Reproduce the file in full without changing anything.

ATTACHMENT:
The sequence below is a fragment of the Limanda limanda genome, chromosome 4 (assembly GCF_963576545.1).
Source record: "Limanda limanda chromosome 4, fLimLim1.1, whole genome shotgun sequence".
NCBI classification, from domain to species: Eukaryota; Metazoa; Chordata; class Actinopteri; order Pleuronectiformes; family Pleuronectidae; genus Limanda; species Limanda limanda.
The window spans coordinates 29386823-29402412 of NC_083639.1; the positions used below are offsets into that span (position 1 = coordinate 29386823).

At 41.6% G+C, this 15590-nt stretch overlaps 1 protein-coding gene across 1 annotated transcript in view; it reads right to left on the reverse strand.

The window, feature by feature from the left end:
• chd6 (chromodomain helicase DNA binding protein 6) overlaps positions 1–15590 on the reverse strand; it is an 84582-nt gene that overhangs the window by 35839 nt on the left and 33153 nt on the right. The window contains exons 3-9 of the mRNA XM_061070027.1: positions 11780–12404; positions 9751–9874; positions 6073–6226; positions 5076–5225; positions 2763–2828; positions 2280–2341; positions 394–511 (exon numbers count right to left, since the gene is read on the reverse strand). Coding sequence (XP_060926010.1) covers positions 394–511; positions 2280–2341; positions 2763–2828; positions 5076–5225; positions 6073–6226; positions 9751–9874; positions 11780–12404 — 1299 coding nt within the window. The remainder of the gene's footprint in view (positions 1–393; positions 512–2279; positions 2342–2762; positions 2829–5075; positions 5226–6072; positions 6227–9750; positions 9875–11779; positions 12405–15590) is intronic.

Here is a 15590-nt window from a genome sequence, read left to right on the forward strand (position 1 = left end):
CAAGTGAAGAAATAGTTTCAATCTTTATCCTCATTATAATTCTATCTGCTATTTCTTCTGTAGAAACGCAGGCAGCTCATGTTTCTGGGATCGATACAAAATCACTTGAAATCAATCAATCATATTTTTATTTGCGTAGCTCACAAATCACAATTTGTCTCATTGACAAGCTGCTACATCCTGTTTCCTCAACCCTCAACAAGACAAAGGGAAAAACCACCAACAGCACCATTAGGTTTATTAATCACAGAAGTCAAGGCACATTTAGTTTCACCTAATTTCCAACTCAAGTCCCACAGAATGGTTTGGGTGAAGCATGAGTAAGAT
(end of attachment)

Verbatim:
The sequence below is a fragment of the Limanda limanda genome, chromosome 4 (assembly GCF_963576545.1).
Source record: "Limanda limanda chromosome 4, fLimLim1.1, whole genome shotgun sequence".
NCBI classification, from domain to species: Eukaryota; Metazoa; Chordata; class Actinopteri; order Pleuronectiformes; family Pleuronectidae; genus Limanda; species Limanda limanda.
The window spans coordinates 29386823-29402412 of NC_083639.1; the positions used below are offsets into that span (position 1 = coordinate 29386823).

At 41.6% G+C, this 15590-nt stretch overlaps 1 protein-coding gene across 1 annotated transcript in view; it reads right to left on the reverse strand.

The window, feature by feature from the left end:
• chd6 (chromodomain helicase DNA binding protein 6) overlaps positions 1–15590 on the reverse strand; it is an 84582-nt gene that overhangs the window by 35839 nt on the left and 33153 nt on the right. The window contains exons 3-9 of the mRNA XM_061070027.1: positions 11780–12404; positions 9751–9874; positions 6073–6226; positions 5076–5225; positions 2763–2828; positions 2280–2341; positions 394–511 (exon numbers count right to left, since the gene is read on the reverse strand). Coding sequence (XP_060926010.1) covers positions 394–511; positions 2280–2341; positions 2763–2828; positions 5076–5225; positions 6073–6226; positions 9751–9874; positions 11780–12404 — 1299 coding nt within the window. The remainder of the gene's footprint in view (positions 1–393; positions 512–2279; positions 2342–2762; positions 2829–5075; positions 5226–6072; positions 6227–9750; positions 9875–11779; positions 12405–15590) is intronic.

Here is a 15590-nt window from a genome sequence, read left to right on the forward strand (position 1 = left end):
CAAGTGAAGAAATAGTTTCAATCTTTATCCTCATTATAATTCTATCTGCTATTTCTTCTGTAGAAACGCAGGCAGCTCATGTTTCTGGGATCGATACAAAATCACTTGAAATCAATCAATCATATTTTTATTTGCGTAGCTCACAAATCACAATTTGTCTCATTGACAAGCTGCTACATCCTGTTTCCTCAACCCTCAACAAGACAAAGGGAAAAACCACCAACAGCACCATTAGGTTTATTAATCACAGAAGTCAAGGCACATTTAGTTTCACCTAATTTCCAACTCAAGTCCCACAGAATGGTTTGGGTGAAGCATGAGTAAGAT